This opens a whole new world for our trips and we will be driving more frequently to hill stations in Himachal.

I am looking forward to them.

Dear Internet, we need to chat about Dangal

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I have deliberately stayed away from reading about Dangal because I wanted to watch it with an open mind. But some controversies have trickled in through Twitter, some discussions on feminism and how preachy Aamir’s character is in the movie.

I watched it with low expectations because Aamir does get preachy. Lagaan and Taare Zameen Par are my favourite flicks, other movies I can barely stand.

Thankfully, Dangal has surpassed all expectations and I loved every minute of it. So am not sure what the hell the Internet ranting about.

  1. Somebody complained that Aamir’s character pressurised his kids into following his dreams. Well, that is how athletes are made. Nobody is born with a dream or commitment and discipline. Someone else has the vision for you. He wouldn’t have been able to push his daughters beyond a certain point if they didn’t want it for themselves. They do come to that point.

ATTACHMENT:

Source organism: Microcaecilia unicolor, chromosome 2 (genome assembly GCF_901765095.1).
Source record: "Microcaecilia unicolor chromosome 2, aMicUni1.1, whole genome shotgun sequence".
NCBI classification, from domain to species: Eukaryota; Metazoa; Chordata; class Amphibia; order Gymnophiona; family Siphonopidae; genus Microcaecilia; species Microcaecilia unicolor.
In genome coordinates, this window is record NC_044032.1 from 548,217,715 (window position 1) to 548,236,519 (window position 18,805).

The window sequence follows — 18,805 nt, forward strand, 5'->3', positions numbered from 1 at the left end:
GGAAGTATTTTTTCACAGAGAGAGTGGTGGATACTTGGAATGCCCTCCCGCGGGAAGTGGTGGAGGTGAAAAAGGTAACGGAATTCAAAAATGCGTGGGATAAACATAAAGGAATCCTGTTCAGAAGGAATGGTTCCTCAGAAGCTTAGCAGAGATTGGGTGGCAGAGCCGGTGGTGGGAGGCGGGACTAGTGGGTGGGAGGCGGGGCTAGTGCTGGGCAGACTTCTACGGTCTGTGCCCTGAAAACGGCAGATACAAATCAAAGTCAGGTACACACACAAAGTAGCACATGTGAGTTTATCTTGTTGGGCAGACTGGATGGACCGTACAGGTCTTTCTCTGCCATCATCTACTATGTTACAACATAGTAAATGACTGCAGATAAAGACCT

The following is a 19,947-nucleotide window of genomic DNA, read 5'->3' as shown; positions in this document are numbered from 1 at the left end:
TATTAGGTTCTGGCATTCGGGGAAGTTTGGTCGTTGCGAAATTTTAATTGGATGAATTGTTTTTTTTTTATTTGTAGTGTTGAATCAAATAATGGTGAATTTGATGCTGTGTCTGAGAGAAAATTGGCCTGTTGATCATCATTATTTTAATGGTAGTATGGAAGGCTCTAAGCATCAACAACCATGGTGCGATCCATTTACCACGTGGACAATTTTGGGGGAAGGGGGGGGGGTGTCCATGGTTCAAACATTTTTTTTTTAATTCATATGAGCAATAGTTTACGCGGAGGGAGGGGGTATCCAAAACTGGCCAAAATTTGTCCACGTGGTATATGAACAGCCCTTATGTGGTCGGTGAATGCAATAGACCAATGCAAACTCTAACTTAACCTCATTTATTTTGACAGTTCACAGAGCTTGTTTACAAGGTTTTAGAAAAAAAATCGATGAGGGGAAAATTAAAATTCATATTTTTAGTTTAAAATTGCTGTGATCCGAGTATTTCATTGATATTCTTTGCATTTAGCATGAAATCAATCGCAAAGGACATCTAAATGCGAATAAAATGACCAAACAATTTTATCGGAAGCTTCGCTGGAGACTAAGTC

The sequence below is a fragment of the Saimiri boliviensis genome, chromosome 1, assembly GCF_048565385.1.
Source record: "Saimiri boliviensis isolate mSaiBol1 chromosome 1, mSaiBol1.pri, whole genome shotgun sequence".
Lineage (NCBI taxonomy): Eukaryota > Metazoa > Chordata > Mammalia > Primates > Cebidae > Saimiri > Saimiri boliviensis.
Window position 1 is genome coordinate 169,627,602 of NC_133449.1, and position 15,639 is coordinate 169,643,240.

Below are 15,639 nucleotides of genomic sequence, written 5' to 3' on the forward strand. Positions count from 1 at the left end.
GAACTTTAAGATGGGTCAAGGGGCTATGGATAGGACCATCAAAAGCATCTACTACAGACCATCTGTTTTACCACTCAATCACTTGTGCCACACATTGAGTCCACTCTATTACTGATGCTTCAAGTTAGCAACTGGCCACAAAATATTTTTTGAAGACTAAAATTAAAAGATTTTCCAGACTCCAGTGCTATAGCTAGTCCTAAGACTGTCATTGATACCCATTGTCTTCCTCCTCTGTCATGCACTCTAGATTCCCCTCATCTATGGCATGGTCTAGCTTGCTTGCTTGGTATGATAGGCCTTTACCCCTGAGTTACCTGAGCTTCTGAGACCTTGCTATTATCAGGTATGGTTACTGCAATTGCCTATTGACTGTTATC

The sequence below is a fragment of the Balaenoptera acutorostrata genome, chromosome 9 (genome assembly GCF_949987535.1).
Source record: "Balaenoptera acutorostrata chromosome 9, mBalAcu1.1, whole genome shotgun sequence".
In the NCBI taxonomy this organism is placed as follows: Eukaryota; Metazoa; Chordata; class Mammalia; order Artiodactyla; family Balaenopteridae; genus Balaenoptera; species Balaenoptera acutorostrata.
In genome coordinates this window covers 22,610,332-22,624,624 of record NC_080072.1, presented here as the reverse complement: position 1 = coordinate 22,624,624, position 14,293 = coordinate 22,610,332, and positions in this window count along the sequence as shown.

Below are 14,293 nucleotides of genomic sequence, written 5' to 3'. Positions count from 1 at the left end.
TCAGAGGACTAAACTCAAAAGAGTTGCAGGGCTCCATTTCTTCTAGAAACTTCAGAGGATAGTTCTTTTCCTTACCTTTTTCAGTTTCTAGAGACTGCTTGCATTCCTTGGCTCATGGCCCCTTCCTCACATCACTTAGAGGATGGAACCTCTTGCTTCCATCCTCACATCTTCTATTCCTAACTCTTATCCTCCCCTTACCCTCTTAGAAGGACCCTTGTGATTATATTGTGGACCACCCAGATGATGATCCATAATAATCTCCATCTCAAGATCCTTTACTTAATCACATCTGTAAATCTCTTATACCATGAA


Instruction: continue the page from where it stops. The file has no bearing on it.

2. Feminism. Behind every successful woman is a person who pushed her there. It could be a tyrant father who chops their hair or a family who threatens to get their daughter married off if she doesn’t score well in her exams. Women of my generation didn’t get where we are on our own. We had a lot of help. We were pushed into standing up for ourselves. We were pushed into going beyond the normal. Maybe 10 years down the line, women will be able to make choices independently from what everyone wants them to do.

  3. Tyrant coach. All coaches are tyrants. The first trainer who asked me to do 100 squats is a tyrant. So is the one who wouldn’t let me stop in TRX class and ensured I completed each set. That is how athletes and champions are made. By a tyrant driving them.

  4. I loved the fact that the movie talked about how training has to be customised. Everyone is different and the training has to take into consideration each person’s strengths and weaknesses.

  5. Loved that Geeta won the finals on her own, without her father guiding her. The victory was hers. It would have been easy to show Aamir in the last scene coming to help her like a regular Bollywood movie. But Aamir graciously let Geeta shine.

  6. People have criticised Sakshi Tanwar’s character. Her staying home instead of travelling to see her daughter’s match has been criticised. The explanation is simple- finances. Who was going to fund the trip? Aamir was needed there else he wouldn’t have gone either. And I assume she was working and supporting Aamir while he was in Patiala/Delhi.

Dangal is perfect. There is no false note and nothing Bollywood-ish about it. One of the best movies this year.

I guess it is time to make an year end list on Bollywood.

What say?